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Go bust vs. resurgence for IMBs

For independent mortgage bankers who survive the ongoing culling, the new normal unfolding looks much brighter, industry experts say

The tumult in the banking industry set off by the failure of Silicon Valley Bank (SVB) on March 10, followed two days later by the collapse of Signature Bank, has sparked fear in the markets over a potential broader contagion infecting the entire financial industry — and ultimately the U.S. economy.

For independent mortgage banks [IMBs], the uncertainty of the direction the banking calamity will take and its impact on the housing-finance market remains an open question. Industry experts who spoke during a recent webinar — “The State of IMBs: The Impact of a Banking Liquidity Crunch” — struck an optimistic tone about the future prospects for the IMB industry, however.

U.S. banking regulators’ fast action in establishing liquidity channels for banks under stress seems to be taking a lot of steam out of the still-unfolding crisis. Federal Reserve lending to banks through its discount window and the new Bank Term Lending Program created in the wake of SVB’s failure stood at a combined $152.6 billion as of March 29, down from $164 billion a week earlier — a sign that the banking liquidity crunch, fueled by deposits fleeing smaller and mid-sized banks, may be starting to abate.

The bleeding of deposits in the banking system since the collapse of SVB, however, has been significant. The most recent Federal Reserve data, released March 31, show that between March 8 (two days prior to SVB’s failure) and March 22, overall deposits at commercial banks in the country declined by $262 billion. Some $220 billion moved into money market funds over the two weeks ending March 30, the Wall Street Journal reported.

Smaller and regional domestically chartered banks — lenders that don’t rank among the nation’s 25 largest banks — have seen an outflow of deposits between March 8 and March 22 totaling $185.7 billion, according to the Fed’s data. The nation’s top 25 domestically charted banks, by contrast, over the same period recorded a $24 billion deposit inflow. The deposit data has not been seasonally adjusted.

The flight to safety sparked by the recent bank failures has contributed to a rate rally that is a boost to mortgage lenders, however. The 30-year fixed mortgage rate has dropped for three consecutive weeks since the failure of SVB — declining from 6.73% as of March 9, a day prior to the bank’s collapse, to 6.32% as of March 30, according to Freddie Mac’s Primary Mortgage Market Survey— with new numbers due out April 6. Although rates are still volatile and likely to bounce around some week to week, the longer-term direction is expected to downward, according to the Mortgage Bankers Association (MBA).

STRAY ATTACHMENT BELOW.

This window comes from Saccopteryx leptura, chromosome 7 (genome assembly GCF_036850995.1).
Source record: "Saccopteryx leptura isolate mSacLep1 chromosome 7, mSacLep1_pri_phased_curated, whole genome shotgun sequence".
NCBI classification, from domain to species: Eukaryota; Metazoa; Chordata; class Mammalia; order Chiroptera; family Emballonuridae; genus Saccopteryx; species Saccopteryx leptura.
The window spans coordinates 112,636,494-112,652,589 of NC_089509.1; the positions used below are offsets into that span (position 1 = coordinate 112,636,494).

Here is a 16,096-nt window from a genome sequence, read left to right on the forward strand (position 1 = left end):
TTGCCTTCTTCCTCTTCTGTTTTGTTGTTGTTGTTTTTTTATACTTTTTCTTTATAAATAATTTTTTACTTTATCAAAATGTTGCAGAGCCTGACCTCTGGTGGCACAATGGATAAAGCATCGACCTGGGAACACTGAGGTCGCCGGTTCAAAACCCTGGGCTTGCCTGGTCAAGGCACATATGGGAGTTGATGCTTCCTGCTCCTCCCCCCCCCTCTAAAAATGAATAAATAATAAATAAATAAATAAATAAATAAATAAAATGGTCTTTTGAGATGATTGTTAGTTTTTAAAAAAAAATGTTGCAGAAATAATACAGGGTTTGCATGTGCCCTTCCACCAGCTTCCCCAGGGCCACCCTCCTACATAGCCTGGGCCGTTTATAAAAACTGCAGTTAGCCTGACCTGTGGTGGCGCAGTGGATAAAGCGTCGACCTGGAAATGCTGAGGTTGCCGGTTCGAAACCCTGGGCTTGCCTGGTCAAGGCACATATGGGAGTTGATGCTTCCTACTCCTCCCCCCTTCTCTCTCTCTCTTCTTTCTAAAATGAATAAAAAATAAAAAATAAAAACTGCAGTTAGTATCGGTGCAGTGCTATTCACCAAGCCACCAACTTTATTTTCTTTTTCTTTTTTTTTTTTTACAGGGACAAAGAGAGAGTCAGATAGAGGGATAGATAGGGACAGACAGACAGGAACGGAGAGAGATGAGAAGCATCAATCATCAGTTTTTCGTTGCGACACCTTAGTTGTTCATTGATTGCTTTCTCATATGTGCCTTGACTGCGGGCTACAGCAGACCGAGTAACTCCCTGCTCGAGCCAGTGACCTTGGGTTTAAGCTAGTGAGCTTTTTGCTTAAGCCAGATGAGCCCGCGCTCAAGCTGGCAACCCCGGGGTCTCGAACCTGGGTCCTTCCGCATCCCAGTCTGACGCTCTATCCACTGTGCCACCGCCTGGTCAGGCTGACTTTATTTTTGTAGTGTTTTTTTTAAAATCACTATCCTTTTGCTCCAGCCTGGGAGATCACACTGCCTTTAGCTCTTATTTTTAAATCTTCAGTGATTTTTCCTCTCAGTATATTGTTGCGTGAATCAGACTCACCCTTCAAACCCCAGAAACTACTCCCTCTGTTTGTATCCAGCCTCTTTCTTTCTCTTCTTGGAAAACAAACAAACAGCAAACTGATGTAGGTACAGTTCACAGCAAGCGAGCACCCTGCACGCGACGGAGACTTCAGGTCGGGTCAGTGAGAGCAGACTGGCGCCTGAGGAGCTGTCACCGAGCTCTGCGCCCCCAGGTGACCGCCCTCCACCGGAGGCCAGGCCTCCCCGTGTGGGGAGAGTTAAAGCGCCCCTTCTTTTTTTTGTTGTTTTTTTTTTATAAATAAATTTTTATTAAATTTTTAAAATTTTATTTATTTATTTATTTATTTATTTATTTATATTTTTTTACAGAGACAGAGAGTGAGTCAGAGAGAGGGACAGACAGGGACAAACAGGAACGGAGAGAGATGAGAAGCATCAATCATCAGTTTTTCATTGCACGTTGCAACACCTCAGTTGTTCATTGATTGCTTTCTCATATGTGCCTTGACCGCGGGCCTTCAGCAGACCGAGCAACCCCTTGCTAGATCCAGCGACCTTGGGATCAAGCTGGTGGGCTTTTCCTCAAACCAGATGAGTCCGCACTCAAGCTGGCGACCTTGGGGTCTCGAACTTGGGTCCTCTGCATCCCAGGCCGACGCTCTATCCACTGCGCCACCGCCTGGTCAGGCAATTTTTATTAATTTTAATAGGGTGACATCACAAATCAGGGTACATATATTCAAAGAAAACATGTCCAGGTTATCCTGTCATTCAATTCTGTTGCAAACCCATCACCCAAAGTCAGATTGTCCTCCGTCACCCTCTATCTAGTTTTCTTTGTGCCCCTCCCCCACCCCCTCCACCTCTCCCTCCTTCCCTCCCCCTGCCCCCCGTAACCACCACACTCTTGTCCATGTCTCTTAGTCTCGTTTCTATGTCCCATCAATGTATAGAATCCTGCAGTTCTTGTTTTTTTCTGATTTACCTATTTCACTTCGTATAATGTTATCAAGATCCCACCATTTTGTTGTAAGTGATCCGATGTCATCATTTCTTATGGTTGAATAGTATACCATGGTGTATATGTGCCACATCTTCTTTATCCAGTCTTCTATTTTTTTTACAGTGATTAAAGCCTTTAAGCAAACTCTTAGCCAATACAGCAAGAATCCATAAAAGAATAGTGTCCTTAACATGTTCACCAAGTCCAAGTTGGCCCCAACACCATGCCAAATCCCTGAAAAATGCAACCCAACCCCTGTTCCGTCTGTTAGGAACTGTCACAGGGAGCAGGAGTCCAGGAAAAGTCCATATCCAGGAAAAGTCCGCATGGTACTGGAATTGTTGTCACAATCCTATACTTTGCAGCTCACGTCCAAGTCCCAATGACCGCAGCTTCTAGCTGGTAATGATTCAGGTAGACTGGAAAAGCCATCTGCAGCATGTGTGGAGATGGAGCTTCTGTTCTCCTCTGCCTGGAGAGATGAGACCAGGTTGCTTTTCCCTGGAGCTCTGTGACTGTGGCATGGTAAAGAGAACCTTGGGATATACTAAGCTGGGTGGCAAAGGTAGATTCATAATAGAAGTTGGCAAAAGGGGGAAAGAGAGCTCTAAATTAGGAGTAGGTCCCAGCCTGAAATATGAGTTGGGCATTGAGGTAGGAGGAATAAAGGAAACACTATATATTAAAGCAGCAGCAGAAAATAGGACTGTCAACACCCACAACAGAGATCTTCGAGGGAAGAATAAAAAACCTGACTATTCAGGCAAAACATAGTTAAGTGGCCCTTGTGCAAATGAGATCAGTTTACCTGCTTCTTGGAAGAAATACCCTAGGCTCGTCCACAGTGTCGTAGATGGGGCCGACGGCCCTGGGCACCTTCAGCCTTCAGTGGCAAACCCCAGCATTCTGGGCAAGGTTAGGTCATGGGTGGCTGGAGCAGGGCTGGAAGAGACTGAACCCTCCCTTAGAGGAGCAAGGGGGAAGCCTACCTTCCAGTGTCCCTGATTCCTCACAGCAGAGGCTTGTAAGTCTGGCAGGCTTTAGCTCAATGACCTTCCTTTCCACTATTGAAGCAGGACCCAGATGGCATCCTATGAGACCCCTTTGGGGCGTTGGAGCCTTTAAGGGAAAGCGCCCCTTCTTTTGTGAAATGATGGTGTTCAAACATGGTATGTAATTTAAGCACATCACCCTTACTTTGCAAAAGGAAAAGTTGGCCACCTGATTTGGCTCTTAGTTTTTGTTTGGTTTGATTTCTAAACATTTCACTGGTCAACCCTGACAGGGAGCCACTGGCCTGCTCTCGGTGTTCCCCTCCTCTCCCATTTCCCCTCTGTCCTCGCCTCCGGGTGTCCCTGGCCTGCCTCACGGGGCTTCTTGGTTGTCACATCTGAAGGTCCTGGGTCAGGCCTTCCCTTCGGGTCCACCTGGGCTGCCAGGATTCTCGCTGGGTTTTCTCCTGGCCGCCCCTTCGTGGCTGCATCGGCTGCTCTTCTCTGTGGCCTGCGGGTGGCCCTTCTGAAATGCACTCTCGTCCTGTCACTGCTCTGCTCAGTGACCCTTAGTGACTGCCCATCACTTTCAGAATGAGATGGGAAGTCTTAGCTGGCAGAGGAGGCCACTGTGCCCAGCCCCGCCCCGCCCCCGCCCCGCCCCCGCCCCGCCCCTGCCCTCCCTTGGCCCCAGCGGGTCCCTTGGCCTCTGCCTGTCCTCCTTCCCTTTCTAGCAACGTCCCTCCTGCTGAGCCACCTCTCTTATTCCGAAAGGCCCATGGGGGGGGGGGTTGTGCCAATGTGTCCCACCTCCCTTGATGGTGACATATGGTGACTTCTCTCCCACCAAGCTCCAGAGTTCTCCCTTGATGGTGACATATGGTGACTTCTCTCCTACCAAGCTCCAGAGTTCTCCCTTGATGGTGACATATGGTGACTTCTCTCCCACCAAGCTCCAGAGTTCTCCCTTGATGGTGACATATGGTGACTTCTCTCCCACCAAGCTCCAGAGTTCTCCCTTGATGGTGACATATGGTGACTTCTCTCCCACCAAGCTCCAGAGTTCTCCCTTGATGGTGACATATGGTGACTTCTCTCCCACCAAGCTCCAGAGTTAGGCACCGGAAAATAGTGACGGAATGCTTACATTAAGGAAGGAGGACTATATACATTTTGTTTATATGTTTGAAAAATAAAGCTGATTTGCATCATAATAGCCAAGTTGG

“The dip in mortgage rates has boosted borrower demand in recent weeks,” said MBA President and CEO Bob Broeksmit. “…While rates remain much higher than a year ago, MBA is forecasting a gradual decline, with the 30-year fixed rate falling to around 5.3% by the end of the year.” 

Housing expert David Stevens, CEO of Mountain Lake Consulting and past president and CEO of the MBA, also expects rates to continue their downward slope, barring some unforeseen economic blowout. He added that, in his view, there will be no broad market “contagion” stemming from the recent bank failures. 

Stevens was one of the presenters at the webinar, sponsored by industry groups Lenders One and the Community Home Lenders of America [CHLA] — both of which represent IMBs.

“If we saw rates in the low [5% range] at the end of the year, will that help?” Stevens asked during his presentation. “It will absolutely be unbelievable for [the IMB industry] based on what we’ve been through for the last 18 months. 

“… That would be huge to see rates in the fives for the marketplace.”

Given the impact of the banking crisis and a likely lending contraction to come in that sector as a result, the Federal Reserve’s rate-hiking campaign to stem inflation is expected to end soon, market observers contend. Stevens said during his webinar presentation that he believes “we’re probably at the end of the [Fed rate] increases” now.

“…You [IMBs] should feel optimistic, even though it’s been a really rough ride, and every time something major happens, like SVB, you go, ‘Holy crap, is this the end of the world?’ No, it’s not.”

Lending contraction ahead

Despite Stevens’s positive outlook for IMBs, the deposit exodus from small and mid-sized banks in the wake of the recent bank failures remains a concern. A recent market analysis by Goldman Sachs said it may prompt many of those Main Street banks to pull in their horns in terms of extending new credit in order to cope with the deposit bleed.

“In the U.S,. we expect that stress on smaller banks could result in a tightening of lending standards,” the research report says. “Our rule of thumb implies that this incremental tightening in lending standards would have the same impact on growth that roughly 25 to 50 basis points of rate hikes would have via their impact on market-based financial conditions.”

Hence, the banking crisis may well relieve the Fed of the need to bump rates higher to stem inflation. The banking industry appears to be doing the job for the Fed.